Despite long traditions in reservoir construction in Asia, fisheries within them have only recently been developed. Natural fish production from Asian reservoirs is generally low, as indigenous lacustrine fish species able to colonize reservoir habitats are rare. Since the 1950s, fish production has been increased in two ways. In Sri Lanka, lacustrine African tilapia has been introduced, establishing self-perpetuating populations, while in China, India and Thailand, extensive aquaculture systems (culture-based) have been developed in reservoirs, regularly stocked with farmed seed fish. Self-perpetuating populations can be assessed using conventional stock assessment tools. However, culture-based fisheries require specific methods to assess both harvesting and stocking regimes including their interrelation. Culture-based fisheries management has remained largely haphazard, thus development of specific assessment methods has been urgently required.


A literature review identified a lack of appropriate assessment methodologies for culture-based reservoir fisheries as an important constraint to their development. Thus the project concentrated at first on population dynamics modelling of culture-based fisheries, and later on developing practical methods for biological and socio-economic assessments.

Mathematical models were developed for the two key population processes in culture-based fisheries, density-dependent growth and size-dependent mortality, and tested on data sets from literature. The growth and mortality models were combined in a length-structured population model, which was subsequently used to explore the effects of various management strategies on the yield of both seasonal and perennial reservoir fisheries.

Field case studies were carried out in China and Thailand to obtain an overview of Asian reservoir fisheries and their problems, to assess the environmental and socio-economic constraints and opportunities linked to culture-based reservoir fisheries, to test the newly developed assessment methodology in practice and to assess needs for further research.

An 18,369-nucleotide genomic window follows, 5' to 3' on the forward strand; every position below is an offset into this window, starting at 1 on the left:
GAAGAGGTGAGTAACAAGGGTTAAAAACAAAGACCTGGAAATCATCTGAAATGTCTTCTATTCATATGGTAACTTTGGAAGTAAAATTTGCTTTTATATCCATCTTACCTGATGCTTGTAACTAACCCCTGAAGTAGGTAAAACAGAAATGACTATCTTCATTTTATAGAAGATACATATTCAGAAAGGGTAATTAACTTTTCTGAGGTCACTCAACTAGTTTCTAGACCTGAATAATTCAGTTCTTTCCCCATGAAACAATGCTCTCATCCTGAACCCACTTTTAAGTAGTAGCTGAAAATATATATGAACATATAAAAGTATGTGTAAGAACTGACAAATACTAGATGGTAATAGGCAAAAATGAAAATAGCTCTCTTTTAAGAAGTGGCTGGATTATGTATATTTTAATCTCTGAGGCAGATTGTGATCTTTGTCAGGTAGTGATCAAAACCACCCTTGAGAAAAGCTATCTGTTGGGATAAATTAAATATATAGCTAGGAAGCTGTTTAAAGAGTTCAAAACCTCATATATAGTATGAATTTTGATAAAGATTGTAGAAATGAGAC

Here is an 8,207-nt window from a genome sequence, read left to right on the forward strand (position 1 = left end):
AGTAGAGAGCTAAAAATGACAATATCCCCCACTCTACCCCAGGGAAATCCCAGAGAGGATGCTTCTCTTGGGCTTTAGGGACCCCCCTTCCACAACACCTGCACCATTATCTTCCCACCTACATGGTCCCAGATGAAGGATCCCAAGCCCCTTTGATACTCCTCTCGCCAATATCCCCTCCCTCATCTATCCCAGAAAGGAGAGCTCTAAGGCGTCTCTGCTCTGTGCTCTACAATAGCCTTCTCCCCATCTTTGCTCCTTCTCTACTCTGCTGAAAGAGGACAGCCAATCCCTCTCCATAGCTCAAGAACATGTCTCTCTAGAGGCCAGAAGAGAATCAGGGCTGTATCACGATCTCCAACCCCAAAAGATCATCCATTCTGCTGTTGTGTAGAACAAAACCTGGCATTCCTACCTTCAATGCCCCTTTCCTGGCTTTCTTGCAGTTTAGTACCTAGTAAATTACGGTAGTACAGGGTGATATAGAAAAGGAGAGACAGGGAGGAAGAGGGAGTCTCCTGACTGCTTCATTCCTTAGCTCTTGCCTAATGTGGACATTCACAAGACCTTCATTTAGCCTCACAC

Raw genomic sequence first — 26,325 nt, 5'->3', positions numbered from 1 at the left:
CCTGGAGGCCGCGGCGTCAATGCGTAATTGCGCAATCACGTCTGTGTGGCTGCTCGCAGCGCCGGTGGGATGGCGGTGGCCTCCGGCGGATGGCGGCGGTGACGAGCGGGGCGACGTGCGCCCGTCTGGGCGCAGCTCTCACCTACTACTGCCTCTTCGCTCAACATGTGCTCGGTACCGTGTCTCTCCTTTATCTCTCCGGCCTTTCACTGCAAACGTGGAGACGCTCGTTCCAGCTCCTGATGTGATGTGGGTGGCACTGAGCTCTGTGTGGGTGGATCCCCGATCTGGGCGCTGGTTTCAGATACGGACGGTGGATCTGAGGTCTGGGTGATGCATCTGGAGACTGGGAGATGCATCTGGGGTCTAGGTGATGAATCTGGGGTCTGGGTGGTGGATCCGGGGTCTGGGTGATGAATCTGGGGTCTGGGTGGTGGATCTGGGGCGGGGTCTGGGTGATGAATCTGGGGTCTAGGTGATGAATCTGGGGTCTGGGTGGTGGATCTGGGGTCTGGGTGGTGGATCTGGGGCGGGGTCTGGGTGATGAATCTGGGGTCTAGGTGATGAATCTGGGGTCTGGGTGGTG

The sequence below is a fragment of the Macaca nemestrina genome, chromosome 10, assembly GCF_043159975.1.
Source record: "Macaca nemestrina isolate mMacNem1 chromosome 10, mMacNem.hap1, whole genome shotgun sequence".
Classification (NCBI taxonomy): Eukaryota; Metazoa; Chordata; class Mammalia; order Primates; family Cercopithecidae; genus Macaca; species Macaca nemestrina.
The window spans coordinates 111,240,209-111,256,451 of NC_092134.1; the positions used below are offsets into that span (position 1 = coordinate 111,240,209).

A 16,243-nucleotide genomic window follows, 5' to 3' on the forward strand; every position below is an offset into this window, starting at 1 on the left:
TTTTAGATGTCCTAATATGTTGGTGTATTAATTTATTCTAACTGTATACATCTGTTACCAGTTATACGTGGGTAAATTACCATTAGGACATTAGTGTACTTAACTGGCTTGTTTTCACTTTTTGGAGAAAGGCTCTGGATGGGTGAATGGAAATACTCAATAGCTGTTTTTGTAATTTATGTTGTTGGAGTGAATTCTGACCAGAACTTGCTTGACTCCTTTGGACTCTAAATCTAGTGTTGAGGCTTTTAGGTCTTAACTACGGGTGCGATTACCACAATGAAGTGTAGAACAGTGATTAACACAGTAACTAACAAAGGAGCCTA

The project has substantially improved the conceptual understanding of culture-based fisheries and provided qualitative guidelines for the management of such fisheries, and tools for their quantitative assessment.

A population dynamics model for culture-based fisheries has been developed which incorporates simple sub-models for the two key population processes of density-dependent growth (using von Bertalanffy theory) and size-dependent mortality. This general model can be used to simulate the effects of any possible stocking and harvesting pattern on the production from a culture-based fishery.

Stocking and harvesting regimes for perennial and seasonal culture-based reservoir fisheries have been evaluated quantitatively using the population model and a quantitative assessment method developed on the basis of modelling results has been tested on stocking and catch data from a Chinese reservoir. Results indicate that optimal stocking and harvesting in a perennial reservoir fishery are interrelated and must be considered together in management.

The project has identified major constraints to fish production from small and medium size reservoirs, namely: inappropriate stocking and harvesting regimes adopted largely due to lack of assessment methodology, conflicting uses of the reservoir, and unsatisfactory distribution of benefits from communal culture fisheries. The modelling study has also made important contributions to the development of adaptive management strategies for culture-based fisheries.